The weekend goes ahead but when the accountant is found dead in a guest bedroom in suspicious circumstances the local police are called in. Meanwhile Inspector French is called to the company when the safe is opened the next day and all the jewels of value are found to be missing. Believing the two cases to be linked, French tries to work out the nature of that connection…

Crofts is convincing in describing the practical workings of a business and does a good job of outlining the situation the company faces. While the shareholders themselves may seem a little stiff and formal, particularly in those early discussions, the concerns they voice are all easy to understand and we quickly gain a good understanding of the broader situation faced by the company and why the murder and the theft of the jewels could spell ruin.

There is also a lot of well-observed detail in the descriptions of the mechanism and business practices related to the company’s safe. The way that information is shared with the reader can sometimes feel a little dry but it is necessary to understand the nature of the problem that Inspector French will have to solve: how could a thief gain access to the safe when it required the use of two keys, both of which must have been with their respective holders attending the gathering. It also helps us to eliminate some possible explanations and focus our attention, perhaps a little artificially, on our smaller group of suspects.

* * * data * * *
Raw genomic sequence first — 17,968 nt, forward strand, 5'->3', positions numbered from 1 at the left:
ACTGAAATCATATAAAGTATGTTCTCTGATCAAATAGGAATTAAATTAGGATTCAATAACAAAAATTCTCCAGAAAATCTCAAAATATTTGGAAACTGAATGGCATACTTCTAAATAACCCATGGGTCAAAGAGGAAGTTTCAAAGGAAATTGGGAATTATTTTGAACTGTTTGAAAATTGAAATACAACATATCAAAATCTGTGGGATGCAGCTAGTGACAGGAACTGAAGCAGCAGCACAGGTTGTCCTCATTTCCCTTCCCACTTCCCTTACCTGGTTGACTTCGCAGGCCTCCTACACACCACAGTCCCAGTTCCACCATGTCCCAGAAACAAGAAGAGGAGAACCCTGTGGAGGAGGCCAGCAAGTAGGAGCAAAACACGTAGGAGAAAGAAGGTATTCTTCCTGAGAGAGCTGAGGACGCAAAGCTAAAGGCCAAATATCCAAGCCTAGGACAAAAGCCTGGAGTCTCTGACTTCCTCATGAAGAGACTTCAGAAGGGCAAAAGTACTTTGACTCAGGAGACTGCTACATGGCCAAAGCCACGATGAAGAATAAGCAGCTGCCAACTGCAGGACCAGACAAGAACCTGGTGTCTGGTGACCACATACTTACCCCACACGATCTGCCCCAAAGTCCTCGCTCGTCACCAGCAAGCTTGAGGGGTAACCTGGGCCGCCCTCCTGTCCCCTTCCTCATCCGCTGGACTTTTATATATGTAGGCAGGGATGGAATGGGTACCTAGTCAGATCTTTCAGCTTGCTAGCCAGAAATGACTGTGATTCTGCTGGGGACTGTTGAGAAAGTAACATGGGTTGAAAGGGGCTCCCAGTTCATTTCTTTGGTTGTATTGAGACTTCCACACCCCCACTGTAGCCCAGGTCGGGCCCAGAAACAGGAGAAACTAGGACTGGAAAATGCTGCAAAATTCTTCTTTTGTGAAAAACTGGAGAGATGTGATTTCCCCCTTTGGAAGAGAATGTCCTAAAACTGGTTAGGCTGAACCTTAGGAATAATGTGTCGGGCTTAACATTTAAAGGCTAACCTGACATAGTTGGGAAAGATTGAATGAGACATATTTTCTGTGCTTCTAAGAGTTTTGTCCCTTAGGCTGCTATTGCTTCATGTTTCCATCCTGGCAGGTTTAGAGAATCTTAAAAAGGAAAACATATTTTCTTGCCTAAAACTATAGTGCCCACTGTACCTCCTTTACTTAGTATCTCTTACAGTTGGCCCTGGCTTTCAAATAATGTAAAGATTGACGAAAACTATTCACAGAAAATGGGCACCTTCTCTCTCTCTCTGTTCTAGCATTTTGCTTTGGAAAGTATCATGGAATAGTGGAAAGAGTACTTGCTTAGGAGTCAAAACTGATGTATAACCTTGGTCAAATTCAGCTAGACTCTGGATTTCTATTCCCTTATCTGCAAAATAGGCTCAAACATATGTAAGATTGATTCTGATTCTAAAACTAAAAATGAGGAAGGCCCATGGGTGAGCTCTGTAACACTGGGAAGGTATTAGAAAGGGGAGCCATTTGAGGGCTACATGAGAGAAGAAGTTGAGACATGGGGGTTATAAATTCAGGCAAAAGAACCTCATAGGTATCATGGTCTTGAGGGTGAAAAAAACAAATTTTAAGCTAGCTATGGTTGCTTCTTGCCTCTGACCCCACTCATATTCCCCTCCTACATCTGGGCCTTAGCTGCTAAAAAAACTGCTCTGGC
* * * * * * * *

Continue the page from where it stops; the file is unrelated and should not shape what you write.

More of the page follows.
French’s investigation is both slow and careful, as is his handling of those suspects. He isn’t prone to making wild accusations or impulsive decisions – instead he follows the evidence carefully, develops theories, tests them and refines them. It’s not necessarily the most explosive way to tell a story but interest is built by having the case slowly take shape and when movement toward the explanation is finally achieved, it feels truly earned.

The reason it feels earned is that the situation, while initially appearing quite simple, is anything but. Ideas that may make sense of one crime are usually incompatible with the other. The challenge of reconciling these two problems and building a model that will satisfy them both is a huge one and while the reader should prepare for a lot of false starts, the journey as a whole will be a satisfying one.